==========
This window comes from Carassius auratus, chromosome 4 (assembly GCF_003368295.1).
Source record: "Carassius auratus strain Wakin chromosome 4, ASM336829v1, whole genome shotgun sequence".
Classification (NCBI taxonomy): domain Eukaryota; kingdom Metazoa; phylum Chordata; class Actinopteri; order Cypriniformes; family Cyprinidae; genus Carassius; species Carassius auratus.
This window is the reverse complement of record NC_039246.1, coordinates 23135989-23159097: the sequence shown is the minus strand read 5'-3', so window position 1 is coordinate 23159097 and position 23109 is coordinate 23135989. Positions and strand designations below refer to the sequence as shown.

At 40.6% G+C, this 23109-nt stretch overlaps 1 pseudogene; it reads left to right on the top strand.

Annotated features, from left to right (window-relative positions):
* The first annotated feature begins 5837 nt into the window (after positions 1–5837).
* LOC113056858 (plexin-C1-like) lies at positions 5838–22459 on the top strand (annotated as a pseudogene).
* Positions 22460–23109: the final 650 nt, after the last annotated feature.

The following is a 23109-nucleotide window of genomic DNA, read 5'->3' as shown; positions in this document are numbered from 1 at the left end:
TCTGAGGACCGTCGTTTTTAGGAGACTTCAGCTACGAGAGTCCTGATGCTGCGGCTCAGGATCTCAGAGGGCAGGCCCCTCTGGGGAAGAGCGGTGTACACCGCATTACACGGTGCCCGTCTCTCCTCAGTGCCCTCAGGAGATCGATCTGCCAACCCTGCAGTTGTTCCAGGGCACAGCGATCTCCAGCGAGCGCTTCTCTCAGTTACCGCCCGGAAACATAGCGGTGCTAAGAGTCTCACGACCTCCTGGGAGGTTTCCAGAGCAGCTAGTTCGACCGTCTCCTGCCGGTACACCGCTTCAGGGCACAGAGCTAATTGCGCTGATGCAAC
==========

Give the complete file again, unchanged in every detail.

This window comes from Carassius auratus, chromosome 4 (assembly GCF_003368295.1).
Source record: "Carassius auratus strain Wakin chromosome 4, ASM336829v1, whole genome shotgun sequence".
Classification (NCBI taxonomy): domain Eukaryota; kingdom Metazoa; phylum Chordata; class Actinopteri; order Cypriniformes; family Cyprinidae; genus Carassius; species Carassius auratus.
This window is the reverse complement of record NC_039246.1, coordinates 23135989-23159097: the sequence shown is the minus strand read 5'-3', so window position 1 is coordinate 23159097 and position 23109 is coordinate 23135989. Positions and strand designations below refer to the sequence as shown.

At 40.6% G+C, this 23109-nt stretch overlaps 1 pseudogene; it reads left to right on the top strand.

Annotated features, from left to right (window-relative positions):
* The first annotated feature begins 5837 nt into the window (after positions 1–5837).
* LOC113056858 (plexin-C1-like) lies at positions 5838–22459 on the top strand (annotated as a pseudogene).
* Positions 22460–23109: the final 650 nt, after the last annotated feature.

The following is a 23109-nucleotide window of genomic DNA, read 5'->3' as shown; positions in this document are numbered from 1 at the left end:
TCTGAGGACCGTCGTTTTTAGGAGACTTCAGCTACGAGAGTCCTGATGCTGCGGCTCAGGATCTCAGAGGGCAGGCCCCTCTGGGGAAGAGCGGTGTACACCGCATTACACGGTGCCCGTCTCTCCTCAGTGCCCTCAGGAGATCGATCTGCCAACCCTGCAGTTGTTCCAGGGCACAGCGATCTCCAGCGAGCGCTTCTCTCAGTTACCGCCCGGAAACATAGCGGTGCTAAGAGTCTCACGACCTCCTGGGAGGTTTCCAGAGCAGCTAGTTCGACCGTCTCCTGCCGGTACACCGCTTCAGGGCACAGAGCTAATTGCGCTGATGCAAC